By Margie M. Palmer | SDUN Reporter
After many voiced concerns about possible graffiti on the newly constructed Aldine Drive restoration wall, an anti-graffiti coating has been placed.
The wall was constructed after an uncommonly high amount of rainfall during the 2004 season eroded sections of slope between Van Dyke and Fairmont avenues. After the rain, a state of emergency was declared for that portion of Aldine Drive, and the City secured federal grant funding to repair the damage.
The result was the $2.27 million stabilization wall along the hillside that will retain the landscape and protect Aldine Drive. Construction began in May 2011.
Soon after construction began, community members voiced concern that the project would become a graffiti magnet for local taggers.
In January, the Kensington-Talmadge Planning Group (Ken-Tal) wrote to members of the Federal Highway Administration and Caltrans requesting anti-graffiti coating be applied to the wall. Once applied, the coating would create a protective surface on which spray paint could not bond.
After learning the original plans did not include the protective coating, Ken-Tal Chair David Moty wrote to Caltrans, Federal Highway Administration and local elected officials. “We believe the lowest portion of the wall will become a prime target for vandalism. We believe [not including] an anti-graffiti coating in the project contract was a serious oversight,” Moty wrote.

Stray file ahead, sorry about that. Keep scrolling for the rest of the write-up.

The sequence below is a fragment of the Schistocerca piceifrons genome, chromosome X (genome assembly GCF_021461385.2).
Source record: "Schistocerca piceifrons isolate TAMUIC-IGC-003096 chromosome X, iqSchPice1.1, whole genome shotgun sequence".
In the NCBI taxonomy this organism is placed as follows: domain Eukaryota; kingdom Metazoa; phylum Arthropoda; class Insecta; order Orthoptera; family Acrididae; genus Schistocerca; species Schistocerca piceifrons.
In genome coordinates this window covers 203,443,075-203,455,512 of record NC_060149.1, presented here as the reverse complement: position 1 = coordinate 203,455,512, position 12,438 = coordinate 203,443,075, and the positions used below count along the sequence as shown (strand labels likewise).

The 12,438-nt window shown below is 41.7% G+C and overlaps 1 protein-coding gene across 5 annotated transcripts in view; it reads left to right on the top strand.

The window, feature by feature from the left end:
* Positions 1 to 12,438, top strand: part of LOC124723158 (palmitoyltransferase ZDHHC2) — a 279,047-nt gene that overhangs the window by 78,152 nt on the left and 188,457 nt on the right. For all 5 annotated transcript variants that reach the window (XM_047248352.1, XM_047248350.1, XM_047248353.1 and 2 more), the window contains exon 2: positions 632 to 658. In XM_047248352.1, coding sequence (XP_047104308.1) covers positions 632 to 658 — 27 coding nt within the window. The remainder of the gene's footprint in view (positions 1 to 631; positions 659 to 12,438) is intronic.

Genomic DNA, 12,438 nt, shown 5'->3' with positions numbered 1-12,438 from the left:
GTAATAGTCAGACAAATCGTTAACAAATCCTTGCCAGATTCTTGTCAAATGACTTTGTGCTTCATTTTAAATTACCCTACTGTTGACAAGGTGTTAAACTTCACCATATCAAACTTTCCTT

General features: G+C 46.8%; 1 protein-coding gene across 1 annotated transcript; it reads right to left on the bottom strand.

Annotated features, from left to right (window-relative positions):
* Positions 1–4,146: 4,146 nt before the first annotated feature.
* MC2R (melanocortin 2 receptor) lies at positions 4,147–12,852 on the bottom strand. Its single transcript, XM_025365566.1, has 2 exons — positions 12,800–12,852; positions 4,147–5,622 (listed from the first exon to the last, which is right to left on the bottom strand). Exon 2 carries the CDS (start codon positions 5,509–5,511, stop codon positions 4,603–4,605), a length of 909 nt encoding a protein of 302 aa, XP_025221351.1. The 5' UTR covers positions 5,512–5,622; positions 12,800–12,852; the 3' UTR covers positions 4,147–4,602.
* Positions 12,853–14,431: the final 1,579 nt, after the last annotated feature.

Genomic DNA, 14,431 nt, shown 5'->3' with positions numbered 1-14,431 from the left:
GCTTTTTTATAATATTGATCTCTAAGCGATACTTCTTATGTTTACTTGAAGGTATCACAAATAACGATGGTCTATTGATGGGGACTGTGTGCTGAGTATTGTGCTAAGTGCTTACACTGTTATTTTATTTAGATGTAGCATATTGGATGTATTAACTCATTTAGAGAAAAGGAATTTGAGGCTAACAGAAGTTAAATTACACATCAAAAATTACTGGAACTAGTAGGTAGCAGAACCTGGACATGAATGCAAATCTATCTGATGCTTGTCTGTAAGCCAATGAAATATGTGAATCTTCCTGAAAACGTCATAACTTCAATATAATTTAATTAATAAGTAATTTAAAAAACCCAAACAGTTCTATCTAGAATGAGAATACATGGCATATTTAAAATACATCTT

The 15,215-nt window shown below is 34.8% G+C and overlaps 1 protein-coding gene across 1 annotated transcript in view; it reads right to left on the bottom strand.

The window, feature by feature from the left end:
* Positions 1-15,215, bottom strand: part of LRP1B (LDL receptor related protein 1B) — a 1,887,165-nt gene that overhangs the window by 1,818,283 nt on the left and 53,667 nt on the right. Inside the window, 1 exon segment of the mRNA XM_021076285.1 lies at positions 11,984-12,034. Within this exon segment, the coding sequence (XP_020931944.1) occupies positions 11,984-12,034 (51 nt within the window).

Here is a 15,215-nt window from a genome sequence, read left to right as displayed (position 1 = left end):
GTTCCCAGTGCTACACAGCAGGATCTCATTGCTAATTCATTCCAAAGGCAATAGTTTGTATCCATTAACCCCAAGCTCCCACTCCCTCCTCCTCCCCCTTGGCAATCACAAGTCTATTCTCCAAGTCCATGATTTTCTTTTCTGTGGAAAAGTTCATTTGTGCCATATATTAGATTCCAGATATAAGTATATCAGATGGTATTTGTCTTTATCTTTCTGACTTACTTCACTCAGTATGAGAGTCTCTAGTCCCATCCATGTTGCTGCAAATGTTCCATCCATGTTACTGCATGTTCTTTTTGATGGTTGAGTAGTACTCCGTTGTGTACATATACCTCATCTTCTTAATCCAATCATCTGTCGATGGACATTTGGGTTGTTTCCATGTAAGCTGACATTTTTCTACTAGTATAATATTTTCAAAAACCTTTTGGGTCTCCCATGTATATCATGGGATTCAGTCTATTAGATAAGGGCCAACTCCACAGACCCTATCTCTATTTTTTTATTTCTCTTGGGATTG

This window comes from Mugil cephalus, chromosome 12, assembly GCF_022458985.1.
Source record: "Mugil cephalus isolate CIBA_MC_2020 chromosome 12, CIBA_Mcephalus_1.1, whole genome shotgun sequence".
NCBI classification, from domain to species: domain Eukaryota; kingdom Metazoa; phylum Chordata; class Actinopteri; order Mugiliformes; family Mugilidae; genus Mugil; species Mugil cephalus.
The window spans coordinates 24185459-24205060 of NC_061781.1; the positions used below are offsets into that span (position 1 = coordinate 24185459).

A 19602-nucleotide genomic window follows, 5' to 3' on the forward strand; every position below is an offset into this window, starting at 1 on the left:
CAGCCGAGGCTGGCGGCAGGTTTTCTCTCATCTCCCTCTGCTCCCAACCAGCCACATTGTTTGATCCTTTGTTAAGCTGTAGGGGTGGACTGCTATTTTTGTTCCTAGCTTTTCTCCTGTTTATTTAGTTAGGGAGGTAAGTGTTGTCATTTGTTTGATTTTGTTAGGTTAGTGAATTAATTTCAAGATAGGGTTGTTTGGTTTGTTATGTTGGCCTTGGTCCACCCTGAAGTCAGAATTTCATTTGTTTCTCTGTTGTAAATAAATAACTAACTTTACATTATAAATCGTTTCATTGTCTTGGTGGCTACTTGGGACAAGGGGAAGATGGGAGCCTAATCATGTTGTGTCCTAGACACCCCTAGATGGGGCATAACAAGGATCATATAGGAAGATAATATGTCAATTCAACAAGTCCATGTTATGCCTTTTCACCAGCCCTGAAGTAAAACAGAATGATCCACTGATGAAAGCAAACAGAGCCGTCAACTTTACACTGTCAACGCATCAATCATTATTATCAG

Applying the preventative coating, he said, was a more practical and cost-effective approach than initiating a never-ending stream of graffiti removal requests.
District Three Councilmember Todd Gloria’s district includes Kensington and Talmadge. Gloria’s Communications Director Katie Keach said Gloria agreed.
“The coating was not originally there but the anti-graffiti coating has been recently added at the request of our office and several neighbors,” she said.
Moty said though the request took approximately three months to be honored, he said he believes this was “practically at light speed based on city processes.” He said, “We’re very pleased they managed to get at it before the first tags appeared.”
Kensington resident Kelly Waggoner said though she is pleased the coating was added, it should have been a foresight.
“Anyone who lives in or around the Mid-City is aware that graffiti is a problem in this area,” she said. “We see it time and time again in our neighborhood and feel this should have been addressed in the design states of the project.”
Moty said he agrees with Waggoner’s sentiment, noting that Hoover High School’s recently installed rough-rock surface bleacher stands have already been vandalized by taggers. The rough-rock surface is similar to the surface of the restoration wall.
“It’s going to be very difficult to remove the graffiti from this type of surface,” he said. “When you live in our part of the city [the coating] needs to be designed into every project.”